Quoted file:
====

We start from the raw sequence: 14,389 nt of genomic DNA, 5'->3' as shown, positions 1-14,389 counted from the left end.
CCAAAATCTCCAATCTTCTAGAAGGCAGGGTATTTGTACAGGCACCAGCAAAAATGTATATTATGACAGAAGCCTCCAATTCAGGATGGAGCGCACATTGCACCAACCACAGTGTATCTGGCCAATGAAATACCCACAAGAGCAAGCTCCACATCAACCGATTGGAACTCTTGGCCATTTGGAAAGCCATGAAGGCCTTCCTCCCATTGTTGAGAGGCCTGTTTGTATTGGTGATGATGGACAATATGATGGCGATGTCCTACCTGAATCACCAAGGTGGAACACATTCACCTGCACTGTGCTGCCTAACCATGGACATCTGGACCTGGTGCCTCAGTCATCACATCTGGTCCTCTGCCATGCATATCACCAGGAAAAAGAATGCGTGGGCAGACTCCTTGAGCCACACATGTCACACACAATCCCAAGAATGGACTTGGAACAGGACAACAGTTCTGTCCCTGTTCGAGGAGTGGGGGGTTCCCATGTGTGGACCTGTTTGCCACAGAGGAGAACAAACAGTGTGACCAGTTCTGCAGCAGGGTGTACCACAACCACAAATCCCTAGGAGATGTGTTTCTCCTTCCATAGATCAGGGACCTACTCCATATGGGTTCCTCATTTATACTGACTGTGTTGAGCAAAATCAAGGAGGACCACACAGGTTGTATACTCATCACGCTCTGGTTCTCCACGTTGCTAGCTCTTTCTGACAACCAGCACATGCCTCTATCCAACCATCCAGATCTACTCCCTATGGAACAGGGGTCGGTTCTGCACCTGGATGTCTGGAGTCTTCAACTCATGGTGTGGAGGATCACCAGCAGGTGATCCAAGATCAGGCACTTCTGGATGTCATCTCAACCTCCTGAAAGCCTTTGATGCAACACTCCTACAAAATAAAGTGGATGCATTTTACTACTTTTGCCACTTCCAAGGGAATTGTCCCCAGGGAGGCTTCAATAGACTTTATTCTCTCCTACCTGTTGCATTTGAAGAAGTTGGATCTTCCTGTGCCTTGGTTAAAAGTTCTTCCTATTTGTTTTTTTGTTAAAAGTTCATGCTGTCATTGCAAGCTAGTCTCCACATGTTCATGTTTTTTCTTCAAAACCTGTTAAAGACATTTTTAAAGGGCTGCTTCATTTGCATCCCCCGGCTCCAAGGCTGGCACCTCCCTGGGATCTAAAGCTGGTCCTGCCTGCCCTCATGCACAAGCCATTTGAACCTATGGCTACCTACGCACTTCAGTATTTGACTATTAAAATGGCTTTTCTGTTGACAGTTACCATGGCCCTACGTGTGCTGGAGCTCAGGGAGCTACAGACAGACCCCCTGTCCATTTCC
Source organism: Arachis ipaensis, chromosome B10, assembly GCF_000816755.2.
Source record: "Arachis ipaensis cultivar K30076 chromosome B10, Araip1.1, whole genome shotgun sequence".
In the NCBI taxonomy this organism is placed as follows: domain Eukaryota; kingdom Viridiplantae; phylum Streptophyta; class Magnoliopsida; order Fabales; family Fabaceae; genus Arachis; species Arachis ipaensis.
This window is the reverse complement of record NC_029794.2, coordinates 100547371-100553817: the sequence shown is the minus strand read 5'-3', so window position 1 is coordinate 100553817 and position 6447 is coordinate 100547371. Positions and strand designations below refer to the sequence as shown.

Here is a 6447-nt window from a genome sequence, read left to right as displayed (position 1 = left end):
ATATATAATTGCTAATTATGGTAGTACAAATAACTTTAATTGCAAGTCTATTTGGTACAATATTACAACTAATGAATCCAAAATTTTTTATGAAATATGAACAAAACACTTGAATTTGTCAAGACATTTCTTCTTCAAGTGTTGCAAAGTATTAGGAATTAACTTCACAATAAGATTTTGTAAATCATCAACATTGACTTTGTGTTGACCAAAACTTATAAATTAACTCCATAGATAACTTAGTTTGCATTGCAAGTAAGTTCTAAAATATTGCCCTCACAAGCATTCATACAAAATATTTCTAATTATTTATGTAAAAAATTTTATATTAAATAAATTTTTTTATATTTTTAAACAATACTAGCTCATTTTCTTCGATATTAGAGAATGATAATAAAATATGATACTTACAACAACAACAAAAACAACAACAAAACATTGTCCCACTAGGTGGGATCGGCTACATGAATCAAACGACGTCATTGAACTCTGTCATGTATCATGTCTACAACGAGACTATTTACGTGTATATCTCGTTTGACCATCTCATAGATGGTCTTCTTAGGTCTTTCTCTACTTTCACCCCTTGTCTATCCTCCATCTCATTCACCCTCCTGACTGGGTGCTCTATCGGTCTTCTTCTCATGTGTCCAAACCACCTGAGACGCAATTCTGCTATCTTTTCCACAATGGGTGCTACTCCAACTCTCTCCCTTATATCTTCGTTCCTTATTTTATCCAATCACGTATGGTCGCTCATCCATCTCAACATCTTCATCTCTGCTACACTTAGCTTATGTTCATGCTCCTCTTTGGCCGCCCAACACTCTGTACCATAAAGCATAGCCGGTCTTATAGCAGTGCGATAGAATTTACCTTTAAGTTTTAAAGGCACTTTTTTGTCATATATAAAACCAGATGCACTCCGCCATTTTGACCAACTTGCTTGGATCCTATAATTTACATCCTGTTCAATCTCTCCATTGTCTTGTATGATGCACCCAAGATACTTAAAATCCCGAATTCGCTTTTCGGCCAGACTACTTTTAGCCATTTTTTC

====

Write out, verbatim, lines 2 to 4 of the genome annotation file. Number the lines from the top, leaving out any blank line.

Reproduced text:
CCAAAATCTCCAATCTTCTAGAAGGCAGGGTATTTGTACAGGCACCAGCAAAAATGTATATTATGACAGAAGCCTCCAATTCAGGATGGAGCGCACATTGCACCAACCACAGTGTATCTGGCCAATGAAATACCCACAAGAGCAAGCTCCACATCAACCGATTGGAACTCTTGGCCATTTGGAAAGCCATGAAGGCCTTCCTCCCATTGTTGAGAGGCCTGTTTGTATTGGTGATGATGGACAATATGATGGCGATGTCCTACCTGAATCACCAAGGTGGAACACATTCACCTGCACTGTGCTGCCTAACCATGGACATCTGGACCTGGTGCCTCAGTCATCACATCTGGTCCTCTGCCATGCATATCACCAGGAAAAAGAATGCGTGGGCAGACTCCTTGAGCCACACATGTCACACACAATCCCAAGAATGGACTTGGAACAGGACAACAGTTCTGTCCCTGTTCGAGGAGTGGGGGGTTCCCATGTGTGGACCTGTTTGCCACAGAGGAGAACAAACAGTGTGACCAGTTCTGCAGCAGGGTGTACCACAACCACAAATCCCTAGGAGATGTGTTTCTCCTTCCATAGATCAGGGACCTACTCCATATGGGTTCCTCATTTATACTGACTGTGTTGAGCAAAATCAAGGAGGACCACACAGGTTGTATACTCATCACGCTCTGGTTCTCCACGTTGCTAGCTCTTTCTGACAACCAGCACATGCCTCTATCCAACCATCCAGATCTACTCCCTATGGAACAGGGGTCGGTTCTGCACCTGGATGTCTGGAGTCTTCAACTCATGGTGTGGAGGATCACCAGCAGGTGATCCAAGATCAGGCACTTCTGGATGTCATCTCAACCTCCTGAAAGCCTTTGATGCAACACTCCTACAAAATAAAGTGGATGCATTTTACTACTTTTGCCACTTCCAAGGGAATTGTCCCCAGGGAGGCTTCAATAGACTTTATTCTCTCCTACCTGTTGCATTTGAAGAAGTTGGATCTTCCTGTGCCTTGGTTAAAAGTTCTTCCTATTTGTTTTTTTGTTAAAAGTTCATGCTGTCATTGCAAGCTAGTCTCCACATGTTCATGTTTTTTCTTCAAAACCTGTTAAAGACATTTTTAAAGGGCTGCTTCATTTGCATCCCCCGGCTCCAAGGCTGGCACCTCCCTGGGATCTAAAGCTGGTCCTGCCTGCCCTCATGCACAAGCCATTTGAACCTATGGCTACCTACGCACTTCAGTATTTGACTATTAAAATGGCTTTTCTGTTGACAGTTACCATGGCCCTACGTGTGCTGGAGCTCAGGGAGCTACAGACAGACCCCCTGTCCATTTCC
Source organism: Arachis ipaensis, chromosome B10, assembly GCF_000816755.2.
Source record: "Arachis ipaensis cultivar K30076 chromosome B10, Araip1.1, whole genome shotgun sequence".